Today was a wonderfully productive day in terms of recipes.. 2 new dishes with secret ingredient that hardly features in any Indian dish, North, South, East or West.
A. One of the first things that popped up on my facebook page was a YouTube video posted of a song that has seen a resurgence thanks to the movie Mamma Mia. Yes. I'm referring to that ABBA Classic 'I have a dream'
As with all of us who have grown up to Abba, this was that 'song of the day' that would keep humming inside my skull for the remaining part of the day, thanks in part, to an Ipod set on repeat!
B. The person responsible for the ABBA posting was Karan Bali, an alumni of FTII and co-founder of http://www.upperstall.com/. This is the site I go to by default whenever I need objective information & reviews on any Indian movie in any language, new or not. Its one of the most comprehensive databases for all kinds of films made in India. Do take a moment to check the site out, Its definitely worth it!
Yes that's right, chokes & I don't mean the asphyxiating kind! I'm referring to my new found veggie muse, that refined cultured cultivated cousin of a prickly weed, the thistle. Yes.. The artichoke.
Pratibha Jain of pritya books had announced a giveaway by the blog sweet artichoke for recipes using artichokes, cardoons or banana flower...(No clue why the banana blossom was even linked to the other two)
Artichokes rarely find a mention in Indian cuisine, because, they're not traditionally cultivated in India. so much so that it fits the classic definition of a 'foreign' vegetable. Prickly & forbidding, its hard to comprehend what flavor profile it brings to the palate, especially when the canned version is the most prevalent & easily available one.
Artichokes have manuals written for their preparation prior to cooking. Remove the leathery outer leaves, cut away the top half, scoop out the feathery choke in the center, & drop into acidulated water all in the span of less than 10 seconds to minimize the instant browning of the exposed parts due to oxidation...In the end you're left with a mountain of discards for the compost heap & a molehills worth of edible stuff.
Artichoke prepping is definitely a labor of love, but worth the rewards. The texture is similar to the heart of the banana blossom (the white part that does not require the laborious task of removing the stamen), but much more softer & delicate. Very nutty with a satisfying mouthfeel, it shares a unique characteristic with the Indian gooseberry (amla) in that after consuming, everything else eaten afterwards tastes sweet! There is also a mild tannic component to the aftertaste.
Well If banana blossoms can give rise to a beloved classic South Indian snack, the vazhapoo vadai, here is the debut of the 'artichoke masala vadai'.
Makes ~ 10 -12 pieces.
10 fresh baby artichokes (not the baseball sized ones which have the choke), enough for 2/3rd of a cup
1 cup chana dal (soaked for 2 hrs)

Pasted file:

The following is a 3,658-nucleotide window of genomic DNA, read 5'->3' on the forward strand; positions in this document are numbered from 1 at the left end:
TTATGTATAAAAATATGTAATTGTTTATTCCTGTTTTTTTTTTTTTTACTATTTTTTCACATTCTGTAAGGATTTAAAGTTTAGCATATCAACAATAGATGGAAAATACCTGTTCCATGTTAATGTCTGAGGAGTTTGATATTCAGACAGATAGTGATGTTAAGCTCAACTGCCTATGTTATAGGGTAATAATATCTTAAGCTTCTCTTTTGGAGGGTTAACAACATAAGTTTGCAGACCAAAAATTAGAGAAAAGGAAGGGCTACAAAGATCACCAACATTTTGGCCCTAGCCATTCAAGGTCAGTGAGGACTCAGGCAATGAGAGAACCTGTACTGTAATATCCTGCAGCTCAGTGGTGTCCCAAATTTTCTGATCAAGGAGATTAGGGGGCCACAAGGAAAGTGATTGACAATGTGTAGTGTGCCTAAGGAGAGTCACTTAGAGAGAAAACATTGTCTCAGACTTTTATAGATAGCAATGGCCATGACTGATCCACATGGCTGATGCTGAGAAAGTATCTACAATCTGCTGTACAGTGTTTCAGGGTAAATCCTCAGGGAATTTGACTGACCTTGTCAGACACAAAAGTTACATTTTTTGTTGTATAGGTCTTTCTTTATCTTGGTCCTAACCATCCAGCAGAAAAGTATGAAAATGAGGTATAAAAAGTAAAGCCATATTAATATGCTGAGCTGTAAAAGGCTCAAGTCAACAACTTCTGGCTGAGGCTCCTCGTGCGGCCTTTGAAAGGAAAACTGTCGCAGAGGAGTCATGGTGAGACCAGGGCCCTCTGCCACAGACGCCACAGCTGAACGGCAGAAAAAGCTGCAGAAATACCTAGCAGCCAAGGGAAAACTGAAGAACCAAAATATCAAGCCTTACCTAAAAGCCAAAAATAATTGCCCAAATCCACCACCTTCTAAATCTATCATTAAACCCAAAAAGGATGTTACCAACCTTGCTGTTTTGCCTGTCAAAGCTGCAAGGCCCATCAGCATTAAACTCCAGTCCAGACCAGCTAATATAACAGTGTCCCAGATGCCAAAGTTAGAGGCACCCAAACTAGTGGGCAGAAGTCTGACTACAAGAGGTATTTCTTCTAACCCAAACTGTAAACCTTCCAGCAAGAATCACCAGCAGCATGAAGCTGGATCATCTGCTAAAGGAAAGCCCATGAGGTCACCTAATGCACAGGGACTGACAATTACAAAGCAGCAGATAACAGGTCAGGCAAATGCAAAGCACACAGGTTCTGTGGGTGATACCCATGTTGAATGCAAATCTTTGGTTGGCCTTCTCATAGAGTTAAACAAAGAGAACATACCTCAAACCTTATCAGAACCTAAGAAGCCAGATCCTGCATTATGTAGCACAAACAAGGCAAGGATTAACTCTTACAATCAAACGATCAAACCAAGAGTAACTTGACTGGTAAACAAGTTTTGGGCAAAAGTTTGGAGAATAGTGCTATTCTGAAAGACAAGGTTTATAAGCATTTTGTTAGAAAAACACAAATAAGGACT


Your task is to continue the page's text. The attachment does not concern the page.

2-3 green chillies
1 sprig curry leaves
2 scallions, chopped (just the white & light green part, not the dark green leaves)
a pinch of asafetida
Salt to taste.
Oil for deep frying.
Combine all the ingredients except the artichokes & salt & blend into a coarse paste using minimal water. Set aside.
Using a small paring knife, trim off the leathery outer leaves, exposing the closed part of the artichoke
Cut off the top half of the artichoke retaining only the pale yellow base.
Dice this soft edible part of the artichoke and drop into acidulated water (water with the juice of 1 lemon added)
prior to combining with the vadai batter, remove the water & mince into small bits.
Measure out required amount and add to the prepared batter.
Add salt to taste and shape into flattened discs or patties of approximately 2 inch diameter.
Heat oil in a cast iron wok. When the oil is sufficiently hot deep fry the patties in batches of 2 - 3, until golden brown on both sides.
Remove from the oil & drain on paper towels to remove any excess oil.
Serve warm with a side of coriander or coconut chutney & a piping hot cup of coffee. (or else make to with ketchup like i did!)
The second recipe using artichokes will be posted along with the next blog entry, a book review of Sanjeev Kapoor's latest book, 'How to cook Indian'
Very interesting read...the recipe looks abs promising. Wow Niv.ReplyDelete
Thanks for sending this great recipe, it sounds delicious! I totally love your fusion style and will surely try these vadai soon :-)ReplyDelete
It is a pleasure to discover your blog and all your creative and innovative recipes!
Thanks for mentionning ABBA, now I am singing Dancing Queen...in myoffice!LOL
P.S. as artichokes are not easy to find in India, I was asked to add another veggie to the theme. I chose banana flower, because they look a little similar and require the same kind of care than artichoke :-)ReplyDelete
Sweet Artichoke, You have no idea how similar in texture & mouthfeel I found them to be (This refers to more to the heart of the banana inflorescence, rather than the individual flowers though).You definitely hit the nail on the head.. Thanks for such a fabulous inspiration!ReplyDelete
Enjoyed your description Niv and the recipe.ReplyDelete
Preparing the veggie always puts me off from trying out banana flowers and Artichoke. But your crisp and lovely vadas make me rethink :)ReplyDelete
first time on ur blog. artichokes recipes r good. will try out some time.ReplyDelete
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